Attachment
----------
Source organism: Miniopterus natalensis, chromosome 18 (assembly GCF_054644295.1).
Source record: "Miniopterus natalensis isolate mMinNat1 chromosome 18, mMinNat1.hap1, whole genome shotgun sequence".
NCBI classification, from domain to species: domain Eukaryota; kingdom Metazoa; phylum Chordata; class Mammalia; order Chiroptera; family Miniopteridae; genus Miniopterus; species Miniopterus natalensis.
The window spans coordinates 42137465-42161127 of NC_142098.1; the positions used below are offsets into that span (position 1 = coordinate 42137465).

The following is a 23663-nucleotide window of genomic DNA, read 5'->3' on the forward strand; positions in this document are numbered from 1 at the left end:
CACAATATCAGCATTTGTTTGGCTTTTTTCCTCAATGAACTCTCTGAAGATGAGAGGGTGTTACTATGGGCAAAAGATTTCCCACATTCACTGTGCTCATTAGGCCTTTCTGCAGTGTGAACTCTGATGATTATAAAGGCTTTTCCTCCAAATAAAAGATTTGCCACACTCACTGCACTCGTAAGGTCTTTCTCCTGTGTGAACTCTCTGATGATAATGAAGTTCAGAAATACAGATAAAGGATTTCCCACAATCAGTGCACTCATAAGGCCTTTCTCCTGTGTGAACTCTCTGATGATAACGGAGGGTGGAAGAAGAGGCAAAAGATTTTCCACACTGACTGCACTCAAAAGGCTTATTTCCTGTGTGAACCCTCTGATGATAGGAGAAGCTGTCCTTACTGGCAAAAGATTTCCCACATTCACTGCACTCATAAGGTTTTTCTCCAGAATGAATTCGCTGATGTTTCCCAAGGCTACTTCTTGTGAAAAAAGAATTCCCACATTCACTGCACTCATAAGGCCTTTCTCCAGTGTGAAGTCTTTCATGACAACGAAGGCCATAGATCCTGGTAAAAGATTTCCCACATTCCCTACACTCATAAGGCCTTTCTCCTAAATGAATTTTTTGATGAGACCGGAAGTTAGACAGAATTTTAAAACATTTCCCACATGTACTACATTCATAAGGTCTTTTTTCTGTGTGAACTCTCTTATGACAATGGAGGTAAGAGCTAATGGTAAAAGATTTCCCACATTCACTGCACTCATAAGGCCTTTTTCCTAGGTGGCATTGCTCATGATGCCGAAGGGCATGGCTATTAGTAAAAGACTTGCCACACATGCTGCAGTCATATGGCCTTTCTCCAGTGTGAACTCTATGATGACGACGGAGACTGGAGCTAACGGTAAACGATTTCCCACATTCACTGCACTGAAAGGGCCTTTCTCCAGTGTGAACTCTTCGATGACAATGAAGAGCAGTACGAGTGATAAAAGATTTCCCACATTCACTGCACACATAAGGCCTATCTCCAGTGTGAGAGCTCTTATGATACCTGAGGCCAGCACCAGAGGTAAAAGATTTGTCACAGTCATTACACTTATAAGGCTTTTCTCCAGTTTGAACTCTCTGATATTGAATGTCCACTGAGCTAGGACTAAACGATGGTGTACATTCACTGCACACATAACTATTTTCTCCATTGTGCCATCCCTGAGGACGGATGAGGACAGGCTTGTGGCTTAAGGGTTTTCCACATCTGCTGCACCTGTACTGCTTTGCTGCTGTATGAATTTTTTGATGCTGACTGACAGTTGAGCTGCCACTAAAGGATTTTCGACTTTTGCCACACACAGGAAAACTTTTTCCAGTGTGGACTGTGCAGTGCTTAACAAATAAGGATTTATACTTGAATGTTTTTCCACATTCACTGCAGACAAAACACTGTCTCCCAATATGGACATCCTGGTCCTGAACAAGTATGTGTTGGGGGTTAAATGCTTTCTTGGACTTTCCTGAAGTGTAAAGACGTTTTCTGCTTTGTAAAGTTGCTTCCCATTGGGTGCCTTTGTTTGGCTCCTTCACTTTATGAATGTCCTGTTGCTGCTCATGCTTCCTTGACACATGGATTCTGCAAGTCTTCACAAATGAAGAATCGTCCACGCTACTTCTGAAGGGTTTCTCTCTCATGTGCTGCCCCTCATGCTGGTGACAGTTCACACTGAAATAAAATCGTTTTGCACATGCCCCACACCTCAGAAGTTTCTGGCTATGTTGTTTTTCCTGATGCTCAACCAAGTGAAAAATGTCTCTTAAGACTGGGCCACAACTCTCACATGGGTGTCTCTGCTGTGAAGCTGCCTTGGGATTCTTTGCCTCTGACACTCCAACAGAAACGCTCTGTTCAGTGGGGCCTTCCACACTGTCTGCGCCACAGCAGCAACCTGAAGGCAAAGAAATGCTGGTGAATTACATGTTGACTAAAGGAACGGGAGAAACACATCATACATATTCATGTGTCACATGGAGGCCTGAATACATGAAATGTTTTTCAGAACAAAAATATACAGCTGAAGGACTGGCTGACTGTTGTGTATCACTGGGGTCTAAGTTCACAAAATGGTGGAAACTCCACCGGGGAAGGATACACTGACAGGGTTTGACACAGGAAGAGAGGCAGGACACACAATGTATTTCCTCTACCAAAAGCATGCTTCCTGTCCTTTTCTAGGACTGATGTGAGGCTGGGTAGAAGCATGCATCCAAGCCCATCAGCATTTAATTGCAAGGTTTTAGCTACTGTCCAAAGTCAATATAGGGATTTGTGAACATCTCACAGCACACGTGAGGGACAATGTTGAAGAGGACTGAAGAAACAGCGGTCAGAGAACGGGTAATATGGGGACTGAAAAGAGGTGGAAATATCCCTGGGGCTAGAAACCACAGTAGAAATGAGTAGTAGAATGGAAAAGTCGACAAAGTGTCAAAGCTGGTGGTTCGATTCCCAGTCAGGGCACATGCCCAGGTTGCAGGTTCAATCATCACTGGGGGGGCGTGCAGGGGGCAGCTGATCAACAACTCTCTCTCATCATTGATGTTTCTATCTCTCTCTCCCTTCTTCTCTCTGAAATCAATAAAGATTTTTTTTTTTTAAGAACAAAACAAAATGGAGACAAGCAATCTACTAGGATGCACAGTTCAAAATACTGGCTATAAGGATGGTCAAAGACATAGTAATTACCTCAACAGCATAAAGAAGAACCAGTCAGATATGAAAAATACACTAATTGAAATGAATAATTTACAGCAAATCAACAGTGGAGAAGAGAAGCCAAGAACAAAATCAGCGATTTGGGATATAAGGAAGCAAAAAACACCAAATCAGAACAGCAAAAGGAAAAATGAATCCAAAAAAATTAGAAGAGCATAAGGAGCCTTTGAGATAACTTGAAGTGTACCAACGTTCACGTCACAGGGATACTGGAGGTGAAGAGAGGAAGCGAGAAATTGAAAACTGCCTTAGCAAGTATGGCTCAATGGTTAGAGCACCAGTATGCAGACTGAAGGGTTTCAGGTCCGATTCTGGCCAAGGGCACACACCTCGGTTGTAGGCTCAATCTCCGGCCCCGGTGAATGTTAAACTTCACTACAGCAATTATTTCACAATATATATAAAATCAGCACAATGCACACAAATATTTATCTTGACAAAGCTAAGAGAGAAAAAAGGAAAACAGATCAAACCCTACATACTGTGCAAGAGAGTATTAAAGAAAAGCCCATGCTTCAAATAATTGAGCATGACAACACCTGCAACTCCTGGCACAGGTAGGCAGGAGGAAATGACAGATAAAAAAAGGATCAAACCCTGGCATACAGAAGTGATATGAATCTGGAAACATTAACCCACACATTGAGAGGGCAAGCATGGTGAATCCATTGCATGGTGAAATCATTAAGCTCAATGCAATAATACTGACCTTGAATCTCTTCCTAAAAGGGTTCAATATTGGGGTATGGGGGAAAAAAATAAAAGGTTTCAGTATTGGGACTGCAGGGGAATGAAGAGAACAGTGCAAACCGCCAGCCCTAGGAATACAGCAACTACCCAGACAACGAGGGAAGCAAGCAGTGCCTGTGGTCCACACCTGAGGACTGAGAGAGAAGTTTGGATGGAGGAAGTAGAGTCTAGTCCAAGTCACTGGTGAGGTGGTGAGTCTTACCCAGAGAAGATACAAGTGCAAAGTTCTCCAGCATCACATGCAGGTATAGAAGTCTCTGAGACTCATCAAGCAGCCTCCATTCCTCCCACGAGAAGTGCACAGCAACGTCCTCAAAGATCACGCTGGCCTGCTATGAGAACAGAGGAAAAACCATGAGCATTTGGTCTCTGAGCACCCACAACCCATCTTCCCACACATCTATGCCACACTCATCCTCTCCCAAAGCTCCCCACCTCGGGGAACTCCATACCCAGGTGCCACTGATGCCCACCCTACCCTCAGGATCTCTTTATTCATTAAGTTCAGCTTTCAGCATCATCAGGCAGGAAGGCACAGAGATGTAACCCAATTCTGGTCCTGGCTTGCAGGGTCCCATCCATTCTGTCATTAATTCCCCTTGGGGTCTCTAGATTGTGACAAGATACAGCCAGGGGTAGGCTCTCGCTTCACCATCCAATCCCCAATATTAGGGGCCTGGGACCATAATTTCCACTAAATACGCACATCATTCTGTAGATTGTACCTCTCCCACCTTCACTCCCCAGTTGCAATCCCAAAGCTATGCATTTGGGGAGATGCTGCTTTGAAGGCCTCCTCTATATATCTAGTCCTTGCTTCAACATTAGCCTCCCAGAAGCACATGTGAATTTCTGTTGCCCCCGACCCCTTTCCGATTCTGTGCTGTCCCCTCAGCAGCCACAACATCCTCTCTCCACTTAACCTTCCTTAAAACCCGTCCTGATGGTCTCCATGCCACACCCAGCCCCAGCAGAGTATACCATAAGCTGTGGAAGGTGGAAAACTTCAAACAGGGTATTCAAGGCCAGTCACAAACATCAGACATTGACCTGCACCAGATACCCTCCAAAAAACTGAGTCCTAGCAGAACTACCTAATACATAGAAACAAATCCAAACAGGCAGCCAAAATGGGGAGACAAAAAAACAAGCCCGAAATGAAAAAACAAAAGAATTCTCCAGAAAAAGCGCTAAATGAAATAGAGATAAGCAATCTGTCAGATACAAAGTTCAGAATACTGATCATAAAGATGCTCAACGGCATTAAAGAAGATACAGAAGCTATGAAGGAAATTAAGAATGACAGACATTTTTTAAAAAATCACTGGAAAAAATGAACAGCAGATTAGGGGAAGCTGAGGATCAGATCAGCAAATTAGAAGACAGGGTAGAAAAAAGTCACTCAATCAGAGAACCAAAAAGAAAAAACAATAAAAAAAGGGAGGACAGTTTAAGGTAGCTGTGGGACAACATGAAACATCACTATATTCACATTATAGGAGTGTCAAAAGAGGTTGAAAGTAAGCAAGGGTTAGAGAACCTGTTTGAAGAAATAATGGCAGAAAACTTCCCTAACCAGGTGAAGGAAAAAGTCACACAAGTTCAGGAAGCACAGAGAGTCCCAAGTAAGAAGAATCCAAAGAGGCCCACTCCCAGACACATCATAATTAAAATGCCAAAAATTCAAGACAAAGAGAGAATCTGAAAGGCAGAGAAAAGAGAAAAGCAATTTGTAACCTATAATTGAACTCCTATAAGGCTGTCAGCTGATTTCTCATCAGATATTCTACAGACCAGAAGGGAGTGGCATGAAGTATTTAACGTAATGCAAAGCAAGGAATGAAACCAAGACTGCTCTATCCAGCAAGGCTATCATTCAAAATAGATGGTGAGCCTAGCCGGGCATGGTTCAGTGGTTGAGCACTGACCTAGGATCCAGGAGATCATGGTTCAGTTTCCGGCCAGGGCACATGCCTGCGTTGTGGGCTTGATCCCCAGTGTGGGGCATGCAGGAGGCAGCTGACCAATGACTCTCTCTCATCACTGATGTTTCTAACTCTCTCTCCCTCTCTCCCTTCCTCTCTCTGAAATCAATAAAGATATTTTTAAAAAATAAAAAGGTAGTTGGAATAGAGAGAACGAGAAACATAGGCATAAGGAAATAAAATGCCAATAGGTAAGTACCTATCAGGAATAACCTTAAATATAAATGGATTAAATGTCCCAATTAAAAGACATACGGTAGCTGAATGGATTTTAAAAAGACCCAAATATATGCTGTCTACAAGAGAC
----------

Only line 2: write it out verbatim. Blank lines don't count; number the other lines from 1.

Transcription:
Source record: "Miniopterus natalensis isolate mMinNat1 chromosome 18, mMinNat1.hap1, whole genome shotgun sequence".